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Kaspersky reviews password stealers that target major gaming services

Cybersecurity solutions firm Kaspersky reviewed threats targeting major gaming platforms in an effort to understand the extent of exploitation in the industry. It found at least four malware types that are capable of stealing users’ account data from platforms such as Battle.net, Origin, and Uplay, in order to resell it afterward.

However, these Trojans are not just looking to affect gameplay but banking details as well.

Password stealers are a type of Trojan malware, designed to steal account data — from gaming session tokens or log in details, to nearly any information saved on a computer. This can include cookie files, login credentials, and passwords saved on a browser, along with a lot more. In some instances, stealing gaming details is just one of the malware’s functions, and online banking passwords are also of interest.


Decoding the different types of threat intelligence

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Kaspersky analyzed the password stealer landscape to see how vulnerable users could be. Threat analysis presented four malware families including Kpot, BetaBot, Okasidis, and Thief Stealer, which all carry Trojan.

Trojan stealers

Kpot Trojan can steal cookie files, accounts from various messengers, and one of the gaming platform’s sessions tokens. By obtaining session token data, cybercriminals do not get access to the user’s login and password details. However, they can quickly resell all valuable in-game attributes. Other Trojan kinds, such as Okasidis and Thief Stealer, focus on stealing specific files from game-related folders on the infected computer.

Trojan stealers can also retrieve browser data. BetaBot targets a number of popular gaming platforms in the following way: if a user visits a URL, which contains specific keywords, the malware turns on data gathering on these pages. This allows logins and passwords entered on the page to fall into criminals’ hands.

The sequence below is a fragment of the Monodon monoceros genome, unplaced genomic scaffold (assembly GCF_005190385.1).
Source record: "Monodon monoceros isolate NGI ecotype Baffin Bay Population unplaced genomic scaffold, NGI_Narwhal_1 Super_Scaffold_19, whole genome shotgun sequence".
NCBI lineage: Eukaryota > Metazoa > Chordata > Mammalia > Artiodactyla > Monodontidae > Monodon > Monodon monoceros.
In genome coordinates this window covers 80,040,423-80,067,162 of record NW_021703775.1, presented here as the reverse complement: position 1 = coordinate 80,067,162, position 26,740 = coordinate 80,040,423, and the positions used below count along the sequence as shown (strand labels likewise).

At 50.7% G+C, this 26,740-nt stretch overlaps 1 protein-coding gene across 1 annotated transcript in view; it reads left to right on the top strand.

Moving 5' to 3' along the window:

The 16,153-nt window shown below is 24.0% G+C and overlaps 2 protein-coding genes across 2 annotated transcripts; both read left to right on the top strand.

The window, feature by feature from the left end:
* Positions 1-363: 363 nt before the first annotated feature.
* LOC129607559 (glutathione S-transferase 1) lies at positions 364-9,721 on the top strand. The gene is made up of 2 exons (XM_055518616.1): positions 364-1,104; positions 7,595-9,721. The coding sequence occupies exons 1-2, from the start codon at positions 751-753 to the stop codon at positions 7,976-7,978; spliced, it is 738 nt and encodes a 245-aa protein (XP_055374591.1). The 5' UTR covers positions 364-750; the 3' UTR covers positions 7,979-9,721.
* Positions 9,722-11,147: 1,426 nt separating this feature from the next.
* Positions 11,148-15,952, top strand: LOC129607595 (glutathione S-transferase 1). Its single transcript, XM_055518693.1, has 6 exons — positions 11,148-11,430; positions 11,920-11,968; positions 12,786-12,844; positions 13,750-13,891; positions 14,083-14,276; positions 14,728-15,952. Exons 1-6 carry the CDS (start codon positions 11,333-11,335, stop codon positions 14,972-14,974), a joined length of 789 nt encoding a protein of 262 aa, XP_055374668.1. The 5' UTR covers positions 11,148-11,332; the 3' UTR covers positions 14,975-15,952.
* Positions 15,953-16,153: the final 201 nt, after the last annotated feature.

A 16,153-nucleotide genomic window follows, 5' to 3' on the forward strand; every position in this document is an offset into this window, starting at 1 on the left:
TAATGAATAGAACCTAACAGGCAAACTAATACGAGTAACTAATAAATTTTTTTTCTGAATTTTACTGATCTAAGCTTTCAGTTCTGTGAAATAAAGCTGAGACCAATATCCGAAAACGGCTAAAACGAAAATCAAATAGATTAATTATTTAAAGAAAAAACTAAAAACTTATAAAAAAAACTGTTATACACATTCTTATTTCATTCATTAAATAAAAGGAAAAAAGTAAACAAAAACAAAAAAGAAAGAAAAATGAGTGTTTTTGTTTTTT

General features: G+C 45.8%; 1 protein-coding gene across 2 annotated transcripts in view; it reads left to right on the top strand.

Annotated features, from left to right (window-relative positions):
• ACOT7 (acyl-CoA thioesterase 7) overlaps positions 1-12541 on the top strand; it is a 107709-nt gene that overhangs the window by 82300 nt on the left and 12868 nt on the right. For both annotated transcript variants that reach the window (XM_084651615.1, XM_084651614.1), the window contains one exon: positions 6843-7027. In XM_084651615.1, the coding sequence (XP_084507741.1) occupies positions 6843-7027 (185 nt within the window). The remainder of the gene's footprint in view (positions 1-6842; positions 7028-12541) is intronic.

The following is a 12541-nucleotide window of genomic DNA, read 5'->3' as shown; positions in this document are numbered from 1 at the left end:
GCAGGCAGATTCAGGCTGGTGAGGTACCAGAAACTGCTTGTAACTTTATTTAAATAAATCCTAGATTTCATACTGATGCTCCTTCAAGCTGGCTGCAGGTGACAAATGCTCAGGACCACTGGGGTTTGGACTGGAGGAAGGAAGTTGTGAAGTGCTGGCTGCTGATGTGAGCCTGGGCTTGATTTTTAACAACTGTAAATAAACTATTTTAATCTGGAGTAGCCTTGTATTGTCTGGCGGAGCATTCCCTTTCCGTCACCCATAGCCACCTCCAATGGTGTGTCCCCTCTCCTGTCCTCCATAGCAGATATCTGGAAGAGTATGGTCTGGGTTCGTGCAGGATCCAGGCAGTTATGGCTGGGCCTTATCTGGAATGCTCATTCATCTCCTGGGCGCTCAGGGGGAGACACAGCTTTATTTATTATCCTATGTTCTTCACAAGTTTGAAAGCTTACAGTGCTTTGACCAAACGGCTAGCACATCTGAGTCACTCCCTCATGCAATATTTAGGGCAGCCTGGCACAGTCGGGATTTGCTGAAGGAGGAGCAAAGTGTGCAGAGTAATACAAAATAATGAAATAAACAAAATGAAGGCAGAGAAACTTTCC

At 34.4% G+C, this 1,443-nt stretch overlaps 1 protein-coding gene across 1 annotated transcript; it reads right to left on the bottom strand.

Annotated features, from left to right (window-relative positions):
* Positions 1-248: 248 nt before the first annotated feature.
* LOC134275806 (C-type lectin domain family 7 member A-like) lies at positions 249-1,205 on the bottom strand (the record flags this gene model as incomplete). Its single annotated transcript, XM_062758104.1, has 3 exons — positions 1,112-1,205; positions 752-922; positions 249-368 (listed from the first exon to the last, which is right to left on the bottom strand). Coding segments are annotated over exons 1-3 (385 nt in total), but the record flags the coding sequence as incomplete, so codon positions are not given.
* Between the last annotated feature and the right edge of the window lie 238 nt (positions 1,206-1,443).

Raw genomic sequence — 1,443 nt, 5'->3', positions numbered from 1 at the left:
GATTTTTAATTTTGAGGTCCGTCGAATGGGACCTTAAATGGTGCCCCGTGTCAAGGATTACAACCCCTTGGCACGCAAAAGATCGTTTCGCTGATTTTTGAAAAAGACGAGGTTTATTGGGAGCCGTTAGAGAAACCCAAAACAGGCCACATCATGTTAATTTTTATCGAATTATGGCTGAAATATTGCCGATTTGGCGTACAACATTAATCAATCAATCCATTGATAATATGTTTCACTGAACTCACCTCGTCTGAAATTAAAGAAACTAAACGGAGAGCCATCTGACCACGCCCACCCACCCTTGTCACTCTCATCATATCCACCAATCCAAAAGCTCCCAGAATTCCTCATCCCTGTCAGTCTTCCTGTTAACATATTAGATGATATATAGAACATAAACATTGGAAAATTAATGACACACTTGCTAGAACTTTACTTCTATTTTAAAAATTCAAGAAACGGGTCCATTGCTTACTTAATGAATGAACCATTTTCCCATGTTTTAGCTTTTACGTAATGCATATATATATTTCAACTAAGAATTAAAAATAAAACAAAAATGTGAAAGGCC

In all cases, the Trojans are not visible to the user as they do not demand any extra permissions or send fake alerts: They just quietly steal data. Trojans do not exploit any platform vulnerabilities, as these purely focus on gathering data from an infected device.

“There are numerous gaming-focused threats out there, from fake files and compromised modes resold on the web, through to phishing pages,” said Alexander Eremin, security analyst at Kaspersky. “However, if a user is aware of these threats, they can take steps to protect themselves from harm. Unfortunately, this is not the case with password stealers, as it is hard for a user to spot them. This means that gamers need to be proactive in keeping themselves safe and always take extra precautions, as well as using a reliable security solution to prevent their computer from becoming infected.”

In order to protect gaming accounts from malware, including password stealers, Kaspersky recommends taking the following steps:

  • Set up two-factor authentication, so even if your login and password have been stolen, they will not be enough to access your account
  • Only download gaming modifications from trusted sources
  • Use a reliable security solution, such as Kaspersky Security Cloud, which will be able to identify stealers and stop them from stealing your data
  • Do not turn off your security solution while playing a game. Some security solutions, such as Kaspersky Security Cloud, have a special gaming mode, which reduces the load on the computer during playing time and does not affect the quality of the gaming experience.